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Disclosure Rules for Income Statement Expenses Might Come Late Summer, FASB Chair Says

Denise Lugo  Editor, Accounting and Compliance Alert

· 5 minute read

Denise Lugo  Editor, Accounting and Compliance Alert

· 5 minute read

Disclosure rules that will reveal certain types of expenses that analysts say are too obscure in income statements might be issued late summer, Chair Richard Jones told the board’s trustees.

The guidance is the result of the “disaggregation of income statement expenses” or “DISE” project and “was probably the highest priority we heard from investors,” he said at the Financial Accounting Foundation’s quarterly meeting on May 22, 2024.

Jones’ remarks put a finer point on exactly when the rules will be issued – provisions that will come about six years after efforts started in 2017 as a “performance reporting” project, which got suspended in 2019. (See FASB Suspends Work to Revise Income Statement After Research Comes to Stalemate in the December 13, 2019, edition of Accounting & Compliance Alert.)

In 2022, the FASB reframed the project to make it narrower and changed its name. Subsequently, the board issued Proposed Accounting Standards Update (ASU) No. 2023-ED500Income Statement—Reporting Comprehensive Income—Expense Disaggregation Disclosures (Subtopic 220-40): Disaggregation of Income Statement Expenses in 2023 to solicit public comment.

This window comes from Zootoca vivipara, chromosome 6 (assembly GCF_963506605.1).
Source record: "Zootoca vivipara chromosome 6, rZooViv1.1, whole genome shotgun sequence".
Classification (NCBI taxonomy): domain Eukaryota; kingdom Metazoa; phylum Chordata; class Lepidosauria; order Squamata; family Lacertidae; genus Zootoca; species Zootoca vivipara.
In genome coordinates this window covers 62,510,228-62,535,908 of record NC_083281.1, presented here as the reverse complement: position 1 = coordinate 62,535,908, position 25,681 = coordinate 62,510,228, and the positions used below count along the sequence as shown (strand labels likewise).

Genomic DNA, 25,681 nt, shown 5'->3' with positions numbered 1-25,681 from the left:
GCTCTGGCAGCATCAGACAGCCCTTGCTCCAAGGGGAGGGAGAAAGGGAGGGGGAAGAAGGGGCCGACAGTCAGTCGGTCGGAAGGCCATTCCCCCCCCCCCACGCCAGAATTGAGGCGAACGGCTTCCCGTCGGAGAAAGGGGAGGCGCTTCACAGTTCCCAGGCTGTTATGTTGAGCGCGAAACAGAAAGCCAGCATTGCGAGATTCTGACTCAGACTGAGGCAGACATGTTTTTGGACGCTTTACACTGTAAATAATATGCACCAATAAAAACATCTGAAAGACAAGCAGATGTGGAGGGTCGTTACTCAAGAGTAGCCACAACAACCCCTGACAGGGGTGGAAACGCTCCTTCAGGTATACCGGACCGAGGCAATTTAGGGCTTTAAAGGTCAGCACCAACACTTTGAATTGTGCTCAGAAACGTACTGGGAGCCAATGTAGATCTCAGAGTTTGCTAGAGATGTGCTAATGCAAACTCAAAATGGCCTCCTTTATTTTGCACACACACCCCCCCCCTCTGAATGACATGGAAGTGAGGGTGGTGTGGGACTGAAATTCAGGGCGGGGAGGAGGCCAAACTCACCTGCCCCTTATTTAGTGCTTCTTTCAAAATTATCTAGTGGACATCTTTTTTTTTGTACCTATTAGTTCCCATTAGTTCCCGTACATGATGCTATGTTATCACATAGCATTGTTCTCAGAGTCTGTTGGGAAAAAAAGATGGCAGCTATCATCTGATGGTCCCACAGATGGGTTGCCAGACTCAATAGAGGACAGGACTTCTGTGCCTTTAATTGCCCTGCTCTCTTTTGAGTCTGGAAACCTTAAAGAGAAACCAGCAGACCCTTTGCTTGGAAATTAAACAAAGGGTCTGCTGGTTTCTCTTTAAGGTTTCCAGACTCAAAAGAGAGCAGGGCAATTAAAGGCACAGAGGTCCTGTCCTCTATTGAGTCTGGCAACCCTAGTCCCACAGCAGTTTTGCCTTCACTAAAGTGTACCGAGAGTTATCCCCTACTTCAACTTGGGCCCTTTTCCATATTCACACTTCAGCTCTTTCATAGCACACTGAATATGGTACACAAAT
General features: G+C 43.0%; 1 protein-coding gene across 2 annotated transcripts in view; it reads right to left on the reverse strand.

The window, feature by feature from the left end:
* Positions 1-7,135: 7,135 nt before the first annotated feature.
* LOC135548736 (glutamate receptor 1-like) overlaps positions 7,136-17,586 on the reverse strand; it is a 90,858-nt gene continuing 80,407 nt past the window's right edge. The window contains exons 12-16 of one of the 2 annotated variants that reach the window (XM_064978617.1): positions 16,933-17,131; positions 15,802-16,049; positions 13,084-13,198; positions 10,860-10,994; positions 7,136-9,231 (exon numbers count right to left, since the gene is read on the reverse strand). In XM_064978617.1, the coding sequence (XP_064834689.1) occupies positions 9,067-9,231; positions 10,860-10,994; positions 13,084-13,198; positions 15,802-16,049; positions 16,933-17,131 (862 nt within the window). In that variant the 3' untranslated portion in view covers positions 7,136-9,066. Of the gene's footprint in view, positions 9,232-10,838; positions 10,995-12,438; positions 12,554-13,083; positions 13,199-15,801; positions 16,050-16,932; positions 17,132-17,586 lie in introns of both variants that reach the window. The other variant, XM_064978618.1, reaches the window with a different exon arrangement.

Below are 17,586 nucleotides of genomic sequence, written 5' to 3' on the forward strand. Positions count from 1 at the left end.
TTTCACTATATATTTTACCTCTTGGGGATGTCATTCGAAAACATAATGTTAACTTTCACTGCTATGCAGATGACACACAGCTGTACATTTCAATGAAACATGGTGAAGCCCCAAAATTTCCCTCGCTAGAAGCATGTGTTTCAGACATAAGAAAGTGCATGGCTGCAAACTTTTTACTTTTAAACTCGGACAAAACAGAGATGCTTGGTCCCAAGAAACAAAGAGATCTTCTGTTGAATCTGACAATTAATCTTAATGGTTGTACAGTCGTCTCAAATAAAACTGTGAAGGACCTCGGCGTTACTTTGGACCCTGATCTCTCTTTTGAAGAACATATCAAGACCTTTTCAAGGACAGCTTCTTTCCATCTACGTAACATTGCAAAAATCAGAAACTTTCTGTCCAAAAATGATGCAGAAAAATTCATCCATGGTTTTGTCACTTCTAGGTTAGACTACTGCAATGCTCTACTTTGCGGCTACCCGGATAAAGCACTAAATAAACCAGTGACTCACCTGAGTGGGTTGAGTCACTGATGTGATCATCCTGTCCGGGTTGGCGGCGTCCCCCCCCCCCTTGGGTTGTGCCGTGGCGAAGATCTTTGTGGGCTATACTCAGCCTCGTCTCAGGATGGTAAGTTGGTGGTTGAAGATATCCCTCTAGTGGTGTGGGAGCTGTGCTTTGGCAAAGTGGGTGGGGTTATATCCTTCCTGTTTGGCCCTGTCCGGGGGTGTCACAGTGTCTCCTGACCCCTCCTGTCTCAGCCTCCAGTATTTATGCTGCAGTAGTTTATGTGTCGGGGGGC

The proposal aims to require public companies to — annually and on an interim basis — disclose certain expense items in footnotes that have previously been totaled under a few captions in the income statement. Items such as employee compensation and inventory, for example, would be broken out. The resulting information would provide investors in the US capital marketplace with enough information to better understand a company’s performance, prospects for future cash flows, and compare its performance over time with those of other companies, the board said last year.

The proposal received about 79 comment letters, some of which pushed back on the changes as being too costly. At a December 2023 roundtable views differed between accountants and investors over costs and other challenges, signaling the board had a tough road toward being able to finalize the rules.

Redliberations on the proposal started in January and last took place on May 8 – all of which signal the board won’t veer too far from what was proposed, although refinements and clarifications will be made.

Nervous about reworking certain areas, the board brought its decisions to its Investor Advisory Committee on May 16 and got positive feedback from investment and credit analysts. (See Coming FASB Disclosure Rules on Income Statement Expenses Backed by Investors, Board Advisers Say in the May 21, 2024, edition of Accounting & Compliance Alert.)


This article originally appeared in the May 24, 2024, edition of Accounting & Compliance Alert, available on Checkpoint.

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